Iron ore prices will likely be capped by the weakness in the Chinese property sector, though Beijing’s blast furnace steel production and ore demand remain stable. Analysts’ view is prices will moderate, though some feel they could be volatile this year. Since the start of 2024, spot prices of iron ore 62 per cent grade have dropped by 5 per cent to $129.29 a tonne cost and freight for delivery at Tianjin, China. 

The Australian Office of the Chief Economist said prices are likely to moderate over the outlook period to 2025 as supply rises and demand eases.

Price forecast

Research agency BMI, a unit of Fitch Solutions, said it maintains its 2024 iron ore price forecast at an annual average of $120 tonne. 

This is “in light of continued resilience in prices over the positive sentiment stemming from hopes of a turnaround, with some form of stimulus from the Chinese government,” it said. The year-to-date average in 2024 thus far is $129/tonne.

ING Think, the economic and financial analysis wing of Dutch multinational financial services firm, said iron ore prices are set to remain volatile this year as the market continues to respond to any policy change from Beijing. 

“We expect them to average $120/tonne in 2024, assuming the government will introduce additional measures to support the economy, with iron ore remaining dependent on economic stimulus from China,” said Ewa Manthey, ING Think commodity strategist.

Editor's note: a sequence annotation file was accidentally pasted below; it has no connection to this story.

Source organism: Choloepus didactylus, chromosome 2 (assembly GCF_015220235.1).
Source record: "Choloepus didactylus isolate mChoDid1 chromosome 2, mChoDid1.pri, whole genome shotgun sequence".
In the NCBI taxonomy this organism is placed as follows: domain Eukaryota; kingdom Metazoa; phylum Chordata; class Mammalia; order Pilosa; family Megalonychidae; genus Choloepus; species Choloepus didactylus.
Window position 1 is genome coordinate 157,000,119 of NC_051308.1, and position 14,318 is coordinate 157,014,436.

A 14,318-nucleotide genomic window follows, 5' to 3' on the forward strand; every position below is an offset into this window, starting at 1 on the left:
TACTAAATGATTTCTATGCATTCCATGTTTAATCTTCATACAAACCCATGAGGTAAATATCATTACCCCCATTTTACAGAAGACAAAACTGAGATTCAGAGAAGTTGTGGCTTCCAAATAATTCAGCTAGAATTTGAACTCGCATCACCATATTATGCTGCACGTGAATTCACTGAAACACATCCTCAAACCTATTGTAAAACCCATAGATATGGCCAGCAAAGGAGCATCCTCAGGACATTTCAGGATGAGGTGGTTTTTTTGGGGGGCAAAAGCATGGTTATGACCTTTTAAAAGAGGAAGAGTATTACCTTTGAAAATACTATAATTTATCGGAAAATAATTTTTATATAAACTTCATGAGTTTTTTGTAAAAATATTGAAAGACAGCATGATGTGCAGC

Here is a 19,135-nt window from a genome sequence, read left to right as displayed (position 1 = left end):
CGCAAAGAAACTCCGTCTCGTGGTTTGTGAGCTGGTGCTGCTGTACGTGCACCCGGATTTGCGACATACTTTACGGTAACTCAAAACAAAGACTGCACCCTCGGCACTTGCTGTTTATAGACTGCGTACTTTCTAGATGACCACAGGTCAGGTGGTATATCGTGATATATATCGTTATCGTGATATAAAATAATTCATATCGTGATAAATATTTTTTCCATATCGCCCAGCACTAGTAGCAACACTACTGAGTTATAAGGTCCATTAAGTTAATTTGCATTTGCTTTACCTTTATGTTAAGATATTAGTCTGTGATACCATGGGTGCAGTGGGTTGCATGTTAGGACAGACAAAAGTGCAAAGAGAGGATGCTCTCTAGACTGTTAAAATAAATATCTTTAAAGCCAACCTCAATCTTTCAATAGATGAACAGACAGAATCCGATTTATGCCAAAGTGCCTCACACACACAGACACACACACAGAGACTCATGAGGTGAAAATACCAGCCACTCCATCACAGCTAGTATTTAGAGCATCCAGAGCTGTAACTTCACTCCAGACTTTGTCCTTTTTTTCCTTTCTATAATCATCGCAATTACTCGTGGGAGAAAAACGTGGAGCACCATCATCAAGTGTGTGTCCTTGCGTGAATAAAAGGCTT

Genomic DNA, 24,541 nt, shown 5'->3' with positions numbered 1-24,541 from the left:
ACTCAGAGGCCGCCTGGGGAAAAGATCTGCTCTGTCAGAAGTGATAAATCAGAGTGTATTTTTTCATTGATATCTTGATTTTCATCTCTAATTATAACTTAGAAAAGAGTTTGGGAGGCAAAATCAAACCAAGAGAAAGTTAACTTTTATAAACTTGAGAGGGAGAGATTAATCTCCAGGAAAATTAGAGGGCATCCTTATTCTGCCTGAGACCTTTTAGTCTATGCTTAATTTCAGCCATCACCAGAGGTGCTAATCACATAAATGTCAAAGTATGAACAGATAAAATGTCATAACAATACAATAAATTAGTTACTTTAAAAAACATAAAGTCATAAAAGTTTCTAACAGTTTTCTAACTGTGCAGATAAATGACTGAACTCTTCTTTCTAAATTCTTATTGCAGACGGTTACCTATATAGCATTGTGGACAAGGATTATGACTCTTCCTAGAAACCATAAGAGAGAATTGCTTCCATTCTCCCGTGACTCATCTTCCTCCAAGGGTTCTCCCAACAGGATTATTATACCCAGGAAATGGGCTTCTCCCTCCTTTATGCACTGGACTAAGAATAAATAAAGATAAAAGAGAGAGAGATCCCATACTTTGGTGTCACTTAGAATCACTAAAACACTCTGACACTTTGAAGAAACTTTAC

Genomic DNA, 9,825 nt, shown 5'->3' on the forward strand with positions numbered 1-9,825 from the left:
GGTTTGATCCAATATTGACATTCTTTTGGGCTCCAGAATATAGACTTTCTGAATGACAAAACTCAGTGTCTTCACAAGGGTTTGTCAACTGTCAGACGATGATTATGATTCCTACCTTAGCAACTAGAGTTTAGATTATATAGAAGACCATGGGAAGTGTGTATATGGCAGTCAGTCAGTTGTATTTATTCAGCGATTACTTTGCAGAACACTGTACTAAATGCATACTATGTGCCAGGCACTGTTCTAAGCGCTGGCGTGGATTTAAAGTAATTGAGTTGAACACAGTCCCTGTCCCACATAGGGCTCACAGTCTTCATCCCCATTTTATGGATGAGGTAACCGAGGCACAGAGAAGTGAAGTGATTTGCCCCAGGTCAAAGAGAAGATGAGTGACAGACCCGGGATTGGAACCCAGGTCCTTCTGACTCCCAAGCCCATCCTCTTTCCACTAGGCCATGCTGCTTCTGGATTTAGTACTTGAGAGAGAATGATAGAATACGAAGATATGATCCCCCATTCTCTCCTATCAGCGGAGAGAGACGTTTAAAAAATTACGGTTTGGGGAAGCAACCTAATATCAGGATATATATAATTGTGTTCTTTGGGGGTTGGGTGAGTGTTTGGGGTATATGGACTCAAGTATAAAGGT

Strong imports

BMI said prices have retained their resilience since the beginning of 2024 on the back of improved market sentiment following the People’s Bank of China’s announcement of a 50 basis point cut to the reserve requirement ratio. On Tuesday, the Bank cut the five-year loan prime rate by 25 basis points to 3.95 per cent, higher than market expectations. 

The research agency said prices have also been supported by strong Chinese imports in 2023 and expectations that this trend will continue throughout the first few months of 2024. 

“In 2023, Chinese imports rose by 6.6 per cent y-o-y to a record high of 1.18 billion tonnes amid the absence of official government caps on steel output. We further note an increase of iron ore inventories at Mainland Chinese ports, rising to 124.6 million tonnes as of February 2, 2024,” it said.

Manthey said with the recovery path for China still bumpy, iron ore will remain sensitive to Chinese policies. “Prices are, therefore, likely to remain volatile, at least in the short term,” she said.

Concerns over realty sector

However, over the last couple of months, the Chinese government has moved forward with a series of stimulus measures to turn around its ailing economy, which have supported iron ore prices, the ING Think commodity strategist said.

BMI said continued weakness in the Chinese property sector, which has been weighing on overall economic growth, is likely to cap iron ore price growth over the coming months. Prices remain sensitive to stimulus announcements, it said.

Manthey concurred, “... there are still concerns when it comes to China’s economy, particularly surrounding anything related to the property sector, which accounts for about 40 per cent of demand for iron ore.” 

New home starts – the biggest steel demand driver – fell sharply in 2023 by more than 23 per cent. “This should continue to suppress steel demand in 2024,” she said.

BMI said on the supply side, major iron ore miners announced relatively stable production guidelines for 2024, which will work to limit the upside for iron ore prices along with China’s regulation of futures markets.

The ING Think commodity strategist said with the supply side largely stable, demand in China will continue to drive iron ore prices going forward.